And so having more cooperation means that we can be more effective everywhere across the basin. So to put things in perspective, yes, there’s a path to be followed, but the initiatives that we have brought up so far are being effective. I think. So I’m pretty positive of what’s to come in the near future.
And as a nonprofit organization, and then working in collaboration with industry who are for profit, do you think that that relationship can have a healthy outcome and kind of have a healthy trajectory towards a common goal, which is the protection of the All-Atlantic?
I’m pretty sure. I would like to do a strong statement on that. Marine operators, industries, the blue economy, actors are not part of the problem. They have to be part of the solution. I’m pretty convinced of that. They are all the time in the oceans, and when they do their jobs, when they go about their jobs, they collect significant amounts of data. And so they can be a truly a part of the solution and contribute effectively to the research effort.
At the same time, we all know that there are always misconceptions and there are all mistrust. They have to be more transparent. And there’s a lot of initiatives, I would mention, for instance, the UN Global Compact, the Ocean Business Platform, they are really fighting to really create good practices, more transparent ways of doing things, being agriculture energy, or whatever, what would say you, and this is also a part that is not completed or shipping.
It’s not completed, but I think everybody’s more aware that these are not two different worlds. These are the same worlds because it’s the same space and the same problems. And they face those problems too. So I would believe yes, that there’s a much more willingness and openness of the industries to collaborate on this collaborative effort.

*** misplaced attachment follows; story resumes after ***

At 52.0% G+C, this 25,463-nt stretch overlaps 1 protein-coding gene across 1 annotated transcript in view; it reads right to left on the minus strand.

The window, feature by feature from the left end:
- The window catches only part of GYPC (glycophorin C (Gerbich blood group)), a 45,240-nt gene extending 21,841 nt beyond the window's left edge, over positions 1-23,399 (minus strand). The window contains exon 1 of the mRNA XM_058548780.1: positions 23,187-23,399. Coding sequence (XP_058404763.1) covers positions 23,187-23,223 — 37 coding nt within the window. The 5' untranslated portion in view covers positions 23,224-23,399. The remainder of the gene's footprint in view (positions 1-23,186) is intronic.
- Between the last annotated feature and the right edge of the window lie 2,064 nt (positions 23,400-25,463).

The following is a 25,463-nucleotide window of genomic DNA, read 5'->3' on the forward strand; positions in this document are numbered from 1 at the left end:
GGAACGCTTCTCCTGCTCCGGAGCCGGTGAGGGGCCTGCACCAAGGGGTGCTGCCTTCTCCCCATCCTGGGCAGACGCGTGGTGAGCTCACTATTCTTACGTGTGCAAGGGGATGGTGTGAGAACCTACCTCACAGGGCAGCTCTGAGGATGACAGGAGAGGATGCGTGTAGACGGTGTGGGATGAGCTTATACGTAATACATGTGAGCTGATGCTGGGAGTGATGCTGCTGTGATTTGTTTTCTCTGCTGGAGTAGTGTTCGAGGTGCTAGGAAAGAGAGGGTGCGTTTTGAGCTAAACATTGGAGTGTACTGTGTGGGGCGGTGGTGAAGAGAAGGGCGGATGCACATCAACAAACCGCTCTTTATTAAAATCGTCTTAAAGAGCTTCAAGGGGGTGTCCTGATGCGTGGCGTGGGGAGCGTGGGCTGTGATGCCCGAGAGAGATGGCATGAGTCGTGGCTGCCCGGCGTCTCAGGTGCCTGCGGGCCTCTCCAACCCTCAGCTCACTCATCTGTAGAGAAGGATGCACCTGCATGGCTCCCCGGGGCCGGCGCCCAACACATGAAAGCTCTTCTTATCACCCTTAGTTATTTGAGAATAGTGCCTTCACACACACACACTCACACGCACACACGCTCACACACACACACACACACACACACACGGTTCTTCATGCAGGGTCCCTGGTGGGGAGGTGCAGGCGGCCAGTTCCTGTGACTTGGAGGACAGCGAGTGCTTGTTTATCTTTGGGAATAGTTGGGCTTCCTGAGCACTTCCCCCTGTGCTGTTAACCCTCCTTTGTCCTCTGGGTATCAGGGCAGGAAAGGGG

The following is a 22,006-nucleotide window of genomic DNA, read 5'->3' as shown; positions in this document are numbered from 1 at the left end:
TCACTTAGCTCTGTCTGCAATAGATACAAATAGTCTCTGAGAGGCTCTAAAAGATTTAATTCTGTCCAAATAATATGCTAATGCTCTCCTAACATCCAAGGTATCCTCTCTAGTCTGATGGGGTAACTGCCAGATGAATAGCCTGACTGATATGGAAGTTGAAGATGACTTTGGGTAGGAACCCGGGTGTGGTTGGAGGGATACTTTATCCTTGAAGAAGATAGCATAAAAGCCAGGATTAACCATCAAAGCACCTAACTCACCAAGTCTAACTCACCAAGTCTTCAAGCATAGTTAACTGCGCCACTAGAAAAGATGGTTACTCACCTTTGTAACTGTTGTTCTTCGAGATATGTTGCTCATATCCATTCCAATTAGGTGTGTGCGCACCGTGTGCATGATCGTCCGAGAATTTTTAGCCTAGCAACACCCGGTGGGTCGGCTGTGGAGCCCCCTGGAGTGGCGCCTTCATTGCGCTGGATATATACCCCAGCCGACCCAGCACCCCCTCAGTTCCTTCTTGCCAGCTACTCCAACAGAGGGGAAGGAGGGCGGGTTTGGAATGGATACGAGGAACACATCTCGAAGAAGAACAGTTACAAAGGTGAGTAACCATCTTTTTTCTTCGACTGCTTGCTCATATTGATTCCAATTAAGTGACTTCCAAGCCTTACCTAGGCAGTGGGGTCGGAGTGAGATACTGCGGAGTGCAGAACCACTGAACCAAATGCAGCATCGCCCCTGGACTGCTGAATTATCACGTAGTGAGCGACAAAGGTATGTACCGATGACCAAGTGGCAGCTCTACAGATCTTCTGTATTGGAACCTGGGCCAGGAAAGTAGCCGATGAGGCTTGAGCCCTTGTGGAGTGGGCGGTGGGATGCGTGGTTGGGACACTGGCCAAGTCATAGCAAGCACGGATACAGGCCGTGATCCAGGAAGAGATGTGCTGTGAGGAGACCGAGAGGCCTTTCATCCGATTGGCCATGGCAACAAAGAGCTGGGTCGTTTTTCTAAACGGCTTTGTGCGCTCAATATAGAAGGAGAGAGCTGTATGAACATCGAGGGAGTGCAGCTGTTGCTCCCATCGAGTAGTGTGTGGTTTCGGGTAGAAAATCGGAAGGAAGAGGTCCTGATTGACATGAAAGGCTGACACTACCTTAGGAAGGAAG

I’ve been thinking as I’m working on this project and having all of these conversations, that there are so many people working towards a single vision of a shared Atlantic and ocean, and protecting and preserving it, but it made me wonder about the UN Ocean Decade from the UN, and that 10 year period where we’re going to focus. Is there a single goal, where do you want to be in 10 years? Is there a place that, if we were having this conversation, that in 10 years’ time, what would be successful? What would it look like?
So many different educators being at the beach and not seeing one single piece of plastic, for instance, or being at sea and seeing a vibrancy. And I’ve been working at sea almost all my professional life. So it’s a funny question. I think that the societal outcomes from the decade are instrumental, are fundamental. The healthier, more knowledgeable, more predictable, all of that, we operate in some of these, of these outcomes. It’s pretty ambitious. I don’t know if at the end of the day, we’ll be there, but we will be closer to a better ocean. So to say to you, I would say that I would like to be discussing this at the beach with you, with a vibrant coastal ecosystem, clean waters, and feeling good about ourselves. It would be a good outcome for the decade, personally.
And we could be on a beach in Galway.
No, not in Galway, here in Portugal, if you don’t mind.